sort' who might turn their weapons on the wrong people.
As to the arming of these soldiers, 'every Captain is to charge Armes in his respective hundred or precinct, equally and impartially, according to the value of each man's lands or means, whether the owners be there resident or not. And no Armes are to be allowed of but compleat ones, and of the best modern fashion'. The Crown required a certain number of men from the county; the Lord Lieutenant of the county gave the task to one of his Deputy Lieutenants who would divide the responsibility within the county; and local officials finally made a fair assessment. This was a theory open to a good deal of abuse where friends were favoured with lower assessments and enemies or those who offered too small a bribe found themselves over-assessed.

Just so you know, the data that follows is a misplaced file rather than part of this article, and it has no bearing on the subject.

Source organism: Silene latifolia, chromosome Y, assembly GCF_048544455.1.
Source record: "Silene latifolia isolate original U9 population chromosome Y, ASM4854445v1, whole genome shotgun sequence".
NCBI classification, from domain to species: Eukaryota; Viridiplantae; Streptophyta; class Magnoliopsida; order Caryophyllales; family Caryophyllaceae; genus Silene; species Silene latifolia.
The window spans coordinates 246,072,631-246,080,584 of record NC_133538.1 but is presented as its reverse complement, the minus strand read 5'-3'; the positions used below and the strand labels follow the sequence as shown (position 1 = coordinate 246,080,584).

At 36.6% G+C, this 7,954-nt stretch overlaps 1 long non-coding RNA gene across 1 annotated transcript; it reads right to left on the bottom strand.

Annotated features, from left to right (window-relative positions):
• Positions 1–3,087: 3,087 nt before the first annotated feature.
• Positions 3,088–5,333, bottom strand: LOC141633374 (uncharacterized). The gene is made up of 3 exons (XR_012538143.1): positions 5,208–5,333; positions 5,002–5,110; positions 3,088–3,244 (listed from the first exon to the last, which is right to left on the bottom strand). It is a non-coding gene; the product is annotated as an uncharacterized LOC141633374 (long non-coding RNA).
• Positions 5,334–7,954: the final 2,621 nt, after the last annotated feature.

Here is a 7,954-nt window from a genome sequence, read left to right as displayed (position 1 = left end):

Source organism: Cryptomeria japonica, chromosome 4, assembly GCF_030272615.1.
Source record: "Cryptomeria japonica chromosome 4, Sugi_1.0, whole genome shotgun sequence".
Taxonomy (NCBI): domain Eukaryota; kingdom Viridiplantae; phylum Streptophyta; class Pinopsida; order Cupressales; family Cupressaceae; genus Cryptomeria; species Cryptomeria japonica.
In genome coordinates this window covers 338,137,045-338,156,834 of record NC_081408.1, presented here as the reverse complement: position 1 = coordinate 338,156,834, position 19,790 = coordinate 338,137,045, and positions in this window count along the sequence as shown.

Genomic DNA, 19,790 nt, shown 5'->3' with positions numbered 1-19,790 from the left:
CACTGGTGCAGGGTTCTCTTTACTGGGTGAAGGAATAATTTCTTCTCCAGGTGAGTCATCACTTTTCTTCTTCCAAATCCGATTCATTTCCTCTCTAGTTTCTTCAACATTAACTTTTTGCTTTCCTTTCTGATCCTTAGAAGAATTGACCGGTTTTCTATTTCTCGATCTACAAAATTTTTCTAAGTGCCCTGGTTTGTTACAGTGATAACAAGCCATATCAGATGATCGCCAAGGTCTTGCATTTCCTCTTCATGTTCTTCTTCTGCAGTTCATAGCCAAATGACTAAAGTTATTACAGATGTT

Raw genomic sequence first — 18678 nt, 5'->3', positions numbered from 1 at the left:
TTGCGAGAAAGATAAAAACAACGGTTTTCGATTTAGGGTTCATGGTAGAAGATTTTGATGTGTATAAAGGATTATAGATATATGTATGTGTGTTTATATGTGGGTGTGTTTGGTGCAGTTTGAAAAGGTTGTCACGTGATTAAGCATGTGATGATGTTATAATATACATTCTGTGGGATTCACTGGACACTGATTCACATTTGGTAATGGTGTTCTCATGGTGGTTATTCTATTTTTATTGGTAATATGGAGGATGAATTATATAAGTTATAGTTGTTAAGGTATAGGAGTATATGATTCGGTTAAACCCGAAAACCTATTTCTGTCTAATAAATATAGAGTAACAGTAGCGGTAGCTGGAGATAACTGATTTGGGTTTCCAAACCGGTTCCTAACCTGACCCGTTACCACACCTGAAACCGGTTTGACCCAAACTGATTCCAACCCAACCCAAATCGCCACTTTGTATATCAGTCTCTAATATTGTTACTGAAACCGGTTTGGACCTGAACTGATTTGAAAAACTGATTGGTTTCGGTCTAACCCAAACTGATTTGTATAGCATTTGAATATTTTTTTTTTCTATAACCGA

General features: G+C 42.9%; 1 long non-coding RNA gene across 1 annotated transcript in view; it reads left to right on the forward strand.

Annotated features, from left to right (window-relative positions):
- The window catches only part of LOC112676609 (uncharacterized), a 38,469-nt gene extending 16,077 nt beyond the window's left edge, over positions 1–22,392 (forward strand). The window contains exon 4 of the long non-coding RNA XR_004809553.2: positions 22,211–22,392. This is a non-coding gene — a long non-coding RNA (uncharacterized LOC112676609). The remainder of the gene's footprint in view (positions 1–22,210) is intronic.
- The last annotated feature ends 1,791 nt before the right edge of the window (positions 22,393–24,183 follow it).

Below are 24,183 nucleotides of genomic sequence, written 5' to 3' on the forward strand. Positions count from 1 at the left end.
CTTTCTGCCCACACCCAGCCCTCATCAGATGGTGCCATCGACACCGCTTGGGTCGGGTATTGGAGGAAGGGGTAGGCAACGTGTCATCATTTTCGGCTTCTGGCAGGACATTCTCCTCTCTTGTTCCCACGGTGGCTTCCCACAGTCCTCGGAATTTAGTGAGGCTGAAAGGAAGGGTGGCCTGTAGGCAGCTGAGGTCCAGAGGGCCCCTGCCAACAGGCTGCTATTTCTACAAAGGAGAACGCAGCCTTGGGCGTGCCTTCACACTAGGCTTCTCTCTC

Command of the Trained Bands was given to men of local influence and the position carried considerable prestige. This had advantages when it
The Places of Dignity in Rank and File. These places of dignity or positions of seniority in the file were important in a tactical sense, with experienced men in key positions, and the less experienced between them. With the exception of the two flanking soldiers—usually corporals—the places of dignity in rank were less important. The chart shows the seniority for files ten, eight or six deep.
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